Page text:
As a child, I loved to play video games. This was back when the Sinclair ZX Spectrum, an eight-bit home computer and one of the first models of its kind to take off in the UK, first became popular. I would have to wait about 15 minutes for a game to load and then spend hours glued to the screen. My objective was to complete all the levels of my favourite game – Skool Daze – in a single sitting.
My mother, troubled by my sedentary lifestyle, would frequently intervene, forcing me to play outside on my bike, with the admonishment to "get some fresh air and exercise". On one occasion, bored and banished from the house, I decided to push my cycling skills to their outer limits. I constructed a ramp, built up speed and broke my arm. After that incident left me considerably less active, my gaming hours increased dramatically.
In moderation, at least, video games are far safer than cycling. Now it also turns out that video gameplay can be far more lucrative too. Last week, a 16-year-old gamer from Pennsylvania called Kyle "Bugha" Giersdorf – the nickname means "to slay" – won the solo competition at the inaugural Fortnite World Cup, becoming an instant millionaire by scooping the top prize of $3 million, the largest ever payout for an individual in an e-sport tournament. By comparison, this year's Tour de France winner, Egan Bernal, collected a little over $550,000 for cycling the brutal 3,480-kilometre course and will now share his prize money among Team Ineos's 29 co-competitors.
Such a massive prize for gaming will only serve to make it even more popular. There is a well-established principle in behavioural psychology called "vicarious reinforcement". The basic argument is that seeing someone else rewarded for a particular behaviour increases the likelihood that we will emulate it.
I also imagine that such a large pot of prize money might create a sub-group of parents who begin grooming their children for the gaming arena from a very young age. Like the parents who push their children to enter beauty pageants, this could blur the lines between childhood aspirations and parental desires for financial gain.
But a sharp increase and focus on gaming over outdoor pursuits should give us cause for concern. The World Health Organisation officially recognised excessive gaming as a disorder last year, including it, for the first time, in its International Classification of Diseases. Gaming disorder is described as playing to an excessive, out-of-control level, where pursuing this habit begins to take precedence over family and work-related obligations, with negative consequences. Employees become less productive, A-grade students start to fail at school, previously devoted parents become neglectful towards their children and the once- athletic start to become inactive.
Of course, not everyone who plays digital games develops a disorder – just as not everyone who plays the slots ends up a gambler. However, if the number of gamers in society is going up, then it follows we are likely to see more people presenting with related disorders.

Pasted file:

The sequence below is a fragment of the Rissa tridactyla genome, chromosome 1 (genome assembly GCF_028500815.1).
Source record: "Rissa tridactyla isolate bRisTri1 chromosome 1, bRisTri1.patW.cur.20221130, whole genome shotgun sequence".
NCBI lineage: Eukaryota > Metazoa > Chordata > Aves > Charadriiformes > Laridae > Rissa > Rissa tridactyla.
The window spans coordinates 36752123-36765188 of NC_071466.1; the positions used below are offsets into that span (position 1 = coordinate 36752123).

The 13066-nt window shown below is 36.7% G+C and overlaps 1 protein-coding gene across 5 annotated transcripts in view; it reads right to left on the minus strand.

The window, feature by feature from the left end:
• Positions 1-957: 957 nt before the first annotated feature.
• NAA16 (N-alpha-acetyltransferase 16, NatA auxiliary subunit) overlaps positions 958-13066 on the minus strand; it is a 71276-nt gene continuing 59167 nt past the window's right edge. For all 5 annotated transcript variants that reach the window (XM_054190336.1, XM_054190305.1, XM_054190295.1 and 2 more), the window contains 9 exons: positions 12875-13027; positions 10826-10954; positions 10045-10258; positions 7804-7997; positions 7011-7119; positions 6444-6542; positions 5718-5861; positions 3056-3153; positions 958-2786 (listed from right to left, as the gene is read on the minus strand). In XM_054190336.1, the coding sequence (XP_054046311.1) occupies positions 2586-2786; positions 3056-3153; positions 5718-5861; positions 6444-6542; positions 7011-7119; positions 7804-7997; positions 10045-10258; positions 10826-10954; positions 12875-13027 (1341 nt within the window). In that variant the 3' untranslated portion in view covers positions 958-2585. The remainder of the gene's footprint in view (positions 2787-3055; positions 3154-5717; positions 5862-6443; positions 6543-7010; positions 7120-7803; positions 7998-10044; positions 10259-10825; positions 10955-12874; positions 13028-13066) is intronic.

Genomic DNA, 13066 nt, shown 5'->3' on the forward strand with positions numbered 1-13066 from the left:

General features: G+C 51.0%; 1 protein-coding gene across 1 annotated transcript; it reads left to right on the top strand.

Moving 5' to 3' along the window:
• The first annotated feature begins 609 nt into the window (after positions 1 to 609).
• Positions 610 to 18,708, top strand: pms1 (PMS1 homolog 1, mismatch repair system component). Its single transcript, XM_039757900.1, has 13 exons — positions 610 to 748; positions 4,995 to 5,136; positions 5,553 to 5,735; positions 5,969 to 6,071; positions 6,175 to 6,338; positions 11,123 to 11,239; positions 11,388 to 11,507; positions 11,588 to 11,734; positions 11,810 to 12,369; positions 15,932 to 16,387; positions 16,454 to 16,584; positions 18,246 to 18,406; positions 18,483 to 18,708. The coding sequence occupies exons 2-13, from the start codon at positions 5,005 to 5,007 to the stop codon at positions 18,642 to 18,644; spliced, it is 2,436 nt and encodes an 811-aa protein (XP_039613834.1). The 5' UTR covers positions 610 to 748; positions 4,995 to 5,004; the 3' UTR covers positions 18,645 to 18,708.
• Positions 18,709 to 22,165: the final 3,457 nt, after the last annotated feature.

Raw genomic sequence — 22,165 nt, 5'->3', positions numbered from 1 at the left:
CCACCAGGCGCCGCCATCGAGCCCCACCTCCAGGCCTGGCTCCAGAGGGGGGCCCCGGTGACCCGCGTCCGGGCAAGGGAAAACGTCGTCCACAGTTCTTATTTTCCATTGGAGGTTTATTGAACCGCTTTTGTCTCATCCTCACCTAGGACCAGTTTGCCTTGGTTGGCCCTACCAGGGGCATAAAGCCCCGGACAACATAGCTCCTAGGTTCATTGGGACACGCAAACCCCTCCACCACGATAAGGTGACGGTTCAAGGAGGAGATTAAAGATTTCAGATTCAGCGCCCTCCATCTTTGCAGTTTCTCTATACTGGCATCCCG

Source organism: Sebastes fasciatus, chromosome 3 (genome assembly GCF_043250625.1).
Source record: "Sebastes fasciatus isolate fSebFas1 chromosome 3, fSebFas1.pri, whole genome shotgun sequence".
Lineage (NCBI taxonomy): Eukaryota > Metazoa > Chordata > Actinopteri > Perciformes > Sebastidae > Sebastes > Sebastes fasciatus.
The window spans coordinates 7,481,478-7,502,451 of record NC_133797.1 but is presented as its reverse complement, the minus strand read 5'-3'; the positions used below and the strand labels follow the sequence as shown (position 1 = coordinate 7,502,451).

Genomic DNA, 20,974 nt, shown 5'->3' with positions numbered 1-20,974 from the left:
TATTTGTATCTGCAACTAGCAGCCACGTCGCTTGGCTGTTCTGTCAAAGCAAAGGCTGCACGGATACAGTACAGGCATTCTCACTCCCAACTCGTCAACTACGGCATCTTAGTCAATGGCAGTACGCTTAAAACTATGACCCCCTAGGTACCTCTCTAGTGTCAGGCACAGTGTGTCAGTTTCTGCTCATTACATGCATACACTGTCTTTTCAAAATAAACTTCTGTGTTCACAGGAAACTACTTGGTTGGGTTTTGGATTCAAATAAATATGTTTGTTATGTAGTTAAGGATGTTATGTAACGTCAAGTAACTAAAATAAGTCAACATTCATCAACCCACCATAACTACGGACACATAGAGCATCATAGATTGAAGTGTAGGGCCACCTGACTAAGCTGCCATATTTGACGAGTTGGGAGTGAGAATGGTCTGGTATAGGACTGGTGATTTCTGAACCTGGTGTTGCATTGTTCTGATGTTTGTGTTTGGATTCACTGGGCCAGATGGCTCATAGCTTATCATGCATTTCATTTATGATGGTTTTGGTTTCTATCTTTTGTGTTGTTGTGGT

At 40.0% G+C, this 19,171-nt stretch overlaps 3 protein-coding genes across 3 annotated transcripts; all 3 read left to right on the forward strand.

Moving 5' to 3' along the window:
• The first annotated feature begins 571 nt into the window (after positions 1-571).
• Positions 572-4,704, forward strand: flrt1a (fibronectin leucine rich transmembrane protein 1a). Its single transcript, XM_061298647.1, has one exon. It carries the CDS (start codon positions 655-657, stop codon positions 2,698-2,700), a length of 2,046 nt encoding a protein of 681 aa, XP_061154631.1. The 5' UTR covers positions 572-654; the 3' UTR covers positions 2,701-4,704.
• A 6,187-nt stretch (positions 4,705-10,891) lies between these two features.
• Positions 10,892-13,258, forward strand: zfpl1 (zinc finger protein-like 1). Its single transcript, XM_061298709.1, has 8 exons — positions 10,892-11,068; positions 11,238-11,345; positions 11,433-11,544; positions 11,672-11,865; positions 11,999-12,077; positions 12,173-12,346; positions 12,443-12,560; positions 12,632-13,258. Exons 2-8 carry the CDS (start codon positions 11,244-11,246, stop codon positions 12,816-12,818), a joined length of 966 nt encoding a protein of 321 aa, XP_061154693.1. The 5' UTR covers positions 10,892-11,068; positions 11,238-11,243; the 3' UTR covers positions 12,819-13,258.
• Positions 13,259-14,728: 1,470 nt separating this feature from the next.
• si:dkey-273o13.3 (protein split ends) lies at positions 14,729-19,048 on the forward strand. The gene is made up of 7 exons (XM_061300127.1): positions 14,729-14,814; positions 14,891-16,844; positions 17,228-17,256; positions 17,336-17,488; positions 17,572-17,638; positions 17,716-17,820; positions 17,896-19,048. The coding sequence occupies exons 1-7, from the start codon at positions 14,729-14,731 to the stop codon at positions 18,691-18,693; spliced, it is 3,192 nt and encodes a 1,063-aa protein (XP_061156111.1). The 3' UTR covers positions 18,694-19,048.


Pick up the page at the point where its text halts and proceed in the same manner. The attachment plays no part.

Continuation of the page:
The inclusion of any new disorder in WHO's disease classification is significant. A new addition is based on extensive international research and the meticulous clinical observation of patients with the condition under scrutiny. The directory is also the WHO's way of urging member states to focus on particular problems in society. The inclusion of a new disorder means that it should figure in public health strategies and the monitoring of national health trends.
The Fortnite World Cup and other similar large-scale gaming events will have an impact on such trends. By financially incentivising gameplay and celebrating winners, these events provide a further push and rationale for engaging in excessive gaming. Not all gamers will develop problem behaviours but some undoubtedly will and those numbers are likely to rise as the number of gamers goes up. Epic Games, creator of Fortnite, already boasts 250 million players. Last year another digital gaming event, the League of Legends world championship final, reportedly attracted a larger viewing audience than the NFL Super Bowl.
It also raises the question of whether e-sport can be counted as actual sport. Gaming activity to excess is directly linked to psychological disorders; that's before you factor in its contribution to physical inactivity and obesity. Yet the use of terms like "world cup" and "championship" create the impression of a sporting event. Holding the Fortnite World Cup in a well-known sporting venue – the Arthur Ashe tennis stadium in New York – encourages those associations. However, gaming is not a sport and, apart from dexterity, it generally lacks the need for physical strength, balance or agility.
For all the potential physical dangers of sporting activities such as cycling, football or cricket, the upsides are immense. Real sport typically offers physical exercise, face-to-face social interaction and, in many cases, an authentic sense of belonging and team spirit. Gaming and sport are not mutually exclusive; you can do both. The problem with a gaming obsession, however, is that it leaves little time for anything else. No doubt gaming is here to stay but let us not mistake it for a real sport – and let's not reward or celebrate gamers above and beyond our real sporting stars.
Justin Thomas is a professor of psychology at Zayed University